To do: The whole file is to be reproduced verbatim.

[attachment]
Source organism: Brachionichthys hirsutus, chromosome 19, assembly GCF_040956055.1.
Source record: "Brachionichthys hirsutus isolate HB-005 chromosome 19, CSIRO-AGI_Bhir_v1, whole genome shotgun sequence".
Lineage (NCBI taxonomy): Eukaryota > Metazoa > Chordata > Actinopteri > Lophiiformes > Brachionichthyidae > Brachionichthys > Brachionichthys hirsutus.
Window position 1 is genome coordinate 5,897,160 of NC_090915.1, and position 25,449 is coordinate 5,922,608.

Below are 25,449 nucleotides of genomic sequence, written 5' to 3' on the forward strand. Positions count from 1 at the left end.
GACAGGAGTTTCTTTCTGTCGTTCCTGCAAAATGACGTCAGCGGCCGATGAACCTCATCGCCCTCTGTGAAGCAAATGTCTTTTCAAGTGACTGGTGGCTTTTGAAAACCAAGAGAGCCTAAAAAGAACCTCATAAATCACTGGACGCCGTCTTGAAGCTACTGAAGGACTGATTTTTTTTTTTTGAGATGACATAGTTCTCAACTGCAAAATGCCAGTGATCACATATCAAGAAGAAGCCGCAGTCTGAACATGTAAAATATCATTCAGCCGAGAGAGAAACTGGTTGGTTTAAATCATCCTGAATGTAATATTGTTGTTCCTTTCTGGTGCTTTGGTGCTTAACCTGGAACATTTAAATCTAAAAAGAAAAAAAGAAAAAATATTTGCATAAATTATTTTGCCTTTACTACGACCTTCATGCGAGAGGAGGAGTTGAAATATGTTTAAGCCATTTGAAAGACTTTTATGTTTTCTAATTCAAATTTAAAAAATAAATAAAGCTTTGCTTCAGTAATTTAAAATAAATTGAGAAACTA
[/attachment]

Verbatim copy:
Source organism: Brachionichthys hirsutus, chromosome 19, assembly GCF_040956055.1.
Source record: "Brachionichthys hirsutus isolate HB-005 chromosome 19, CSIRO-AGI_Bhir_v1, whole genome shotgun sequence".
Lineage (NCBI taxonomy): Eukaryota > Metazoa > Chordata > Actinopteri > Lophiiformes > Brachionichthyidae > Brachionichthys > Brachionichthys hirsutus.
Window position 1 is genome coordinate 5,897,160 of NC_090915.1, and position 25,449 is coordinate 5,922,608.

Below are 25,449 nucleotides of genomic sequence, written 5' to 3' on the forward strand. Positions count from 1 at the left end.
GACAGGAGTTTCTTTCTGTCGTTCCTGCAAAATGACGTCAGCGGCCGATGAACCTCATCGCCCTCTGTGAAGCAAATGTCTTTTCAAGTGACTGGTGGCTTTTGAAAACCAAGAGAGCCTAAAAAGAACCTCATAAATCACTGGACGCCGTCTTGAAGCTACTGAAGGACTGATTTTTTTTTTTTGAGATGACATAGTTCTCAACTGCAAAATGCCAGTGATCACATATCAAGAAGAAGCCGCAGTCTGAACATGTAAAATATCATTCAGCCGAGAGAGAAACTGGTTGGTTTAAATCATCCTGAATGTAATATTGTTGTTCCTTTCTGGTGCTTTGGTGCTTAACCTGGAACATTTAAATCTAAAAAGAAAAAAAGAAAAAATATTTGCATAAATTATTTTGCCTTTACTACGACCTTCATGCGAGAGGAGGAGTTGAAATATGTTTAAGCCATTTGAAAGACTTTTATGTTTTCTAATTCAAATTTAAAAAATAAATAAAGCTTTGCTTCAGTAATTTAAAATAAATTGAGAAACTA